Europe’s High Court Sides With The Bees, Rejects Bayer’s Attempt To Overturn Glyphosate Restrictions

EnvironmentLegal News

Europe’s high court has determined that honeybees are being harmed, in part, because of the application of glyphosate, an herbicide that’s the main active ingredient in Roundup, the world’s best-selling weed killer, developed by the Monsanto Corporation, which was acquired by Bayer in 2018 for $63 billion. 

According to, yesterday, the European Court of Justice (ECJ), the EU’s highest court, rejected Bayer’s final attempt to overturn a regulation that restricts the use of glyphosate and other pesticides. (Glyphosate is also a registered pesticide.)

The EU high court ruled that evidence supports the concern that certain herbicides and pesticides such as glyphosate cause harm to pollinators such as honeybees. 

All five grounds of appeal brought by Bayer were rejected. Bayer’s appeals were supported by the U.K.’s National Farmers’ Union and five other agricultural trade groups based on the continent’s mainland. 

Supporting the ECJ’s ruling on the ban were seven environmental groups. 

Bayer argued that there’s insufficient evidence to warrant new restrictions and that a risk assessment of pesticides was incorrect.

However, per, the EU’s high court said that the European Commission (EC), the entity that put the restrictions in place, was entitled to take precautionary measures to stop potential harm to the honeybees in the absence of scientific certainty. 

Bayer was ordered to pay for the costs of the appeal.

The European branch of the Pesticide Action Network celebrated the Commission’s decision to uphold the precautionary principle. In effect, it means that in case there’s any doubt about the toxicity of a pesticide, the European Commission can enforce a temporary ban.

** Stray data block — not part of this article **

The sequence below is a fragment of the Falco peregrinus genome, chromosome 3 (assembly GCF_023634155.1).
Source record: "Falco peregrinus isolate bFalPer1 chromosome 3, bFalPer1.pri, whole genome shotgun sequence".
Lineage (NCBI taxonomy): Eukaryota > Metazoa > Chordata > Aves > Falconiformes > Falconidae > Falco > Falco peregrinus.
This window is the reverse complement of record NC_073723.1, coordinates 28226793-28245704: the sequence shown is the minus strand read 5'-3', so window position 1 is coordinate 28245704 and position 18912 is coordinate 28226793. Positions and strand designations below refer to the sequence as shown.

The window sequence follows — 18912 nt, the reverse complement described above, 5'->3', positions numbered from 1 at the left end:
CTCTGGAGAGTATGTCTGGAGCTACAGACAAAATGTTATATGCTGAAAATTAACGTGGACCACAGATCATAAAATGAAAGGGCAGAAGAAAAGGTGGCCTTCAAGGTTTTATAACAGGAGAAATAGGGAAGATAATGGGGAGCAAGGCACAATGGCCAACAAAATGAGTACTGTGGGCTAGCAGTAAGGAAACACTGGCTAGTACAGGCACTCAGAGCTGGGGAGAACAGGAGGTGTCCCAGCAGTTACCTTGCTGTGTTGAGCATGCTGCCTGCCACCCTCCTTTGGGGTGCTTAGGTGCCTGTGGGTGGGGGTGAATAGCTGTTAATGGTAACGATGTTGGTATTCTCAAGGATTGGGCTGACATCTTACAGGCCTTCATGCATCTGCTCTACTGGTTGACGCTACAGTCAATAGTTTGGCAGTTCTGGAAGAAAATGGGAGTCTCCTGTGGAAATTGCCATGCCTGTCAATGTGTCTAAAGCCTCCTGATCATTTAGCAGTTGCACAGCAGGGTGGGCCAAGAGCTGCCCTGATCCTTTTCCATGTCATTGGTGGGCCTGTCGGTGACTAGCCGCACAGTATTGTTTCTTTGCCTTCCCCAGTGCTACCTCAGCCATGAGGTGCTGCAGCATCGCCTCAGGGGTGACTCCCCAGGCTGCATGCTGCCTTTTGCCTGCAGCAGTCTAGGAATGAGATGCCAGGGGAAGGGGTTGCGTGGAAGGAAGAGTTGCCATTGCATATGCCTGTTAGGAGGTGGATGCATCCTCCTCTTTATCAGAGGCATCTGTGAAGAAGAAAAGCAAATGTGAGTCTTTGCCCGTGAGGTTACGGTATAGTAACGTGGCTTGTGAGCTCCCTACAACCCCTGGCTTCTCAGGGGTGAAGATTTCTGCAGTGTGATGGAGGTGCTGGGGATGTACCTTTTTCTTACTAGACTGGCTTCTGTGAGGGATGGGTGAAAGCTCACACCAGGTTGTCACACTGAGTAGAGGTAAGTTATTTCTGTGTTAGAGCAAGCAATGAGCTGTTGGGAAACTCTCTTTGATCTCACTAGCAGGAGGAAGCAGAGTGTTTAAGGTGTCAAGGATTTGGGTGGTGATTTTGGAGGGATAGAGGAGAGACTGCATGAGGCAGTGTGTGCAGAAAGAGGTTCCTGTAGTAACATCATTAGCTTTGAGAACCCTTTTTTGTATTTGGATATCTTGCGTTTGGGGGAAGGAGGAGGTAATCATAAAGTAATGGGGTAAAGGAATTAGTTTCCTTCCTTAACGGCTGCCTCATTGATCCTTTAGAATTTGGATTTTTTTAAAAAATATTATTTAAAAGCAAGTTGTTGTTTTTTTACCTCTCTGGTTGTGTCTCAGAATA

An article in Science Magazine provided evidence that spurred the ECJ’s ruling. The article found that so-called “neonicotinoids,” a new class of insecticides chemically related to nicotine, could have a considerable effect on the stability and survival of colonies of honeybees and bumblebees. 

Over the last few years, more than 125,000 claims have been filed against Monsanto/Bayer, alleging that Roundup causes a rare form of cancer, non-Hodgkin’s lymphoma. After losing three trials, which resulted in multi-million-dollar judgements for plaintiffs, Bayer announced in June 2020 that it would settle the bulk of the claims for approximately $10 billion. 

Plaintiffs who have filed claims allege that Monsanto became aware of the possible risks of applying glyphosate since the 1990s, “when studies began showing a correlation between the product and lymphoma,” says 

Bayer’s plan to put an end to Roundup litigation for good, by settling future claims for $2 billion, is coming under attack by plaintiffs and their attorneys. The future settlement plan caps compensation at $200,000 and pauses litigation for four years. The plan is awaiting approval by a judge. Over 40,000 Roundup claims remain unresolved despite the settlements.

Bayer is also on the hook for a $75 million judgement against another Monsanto-developed herbicide, dicamba.

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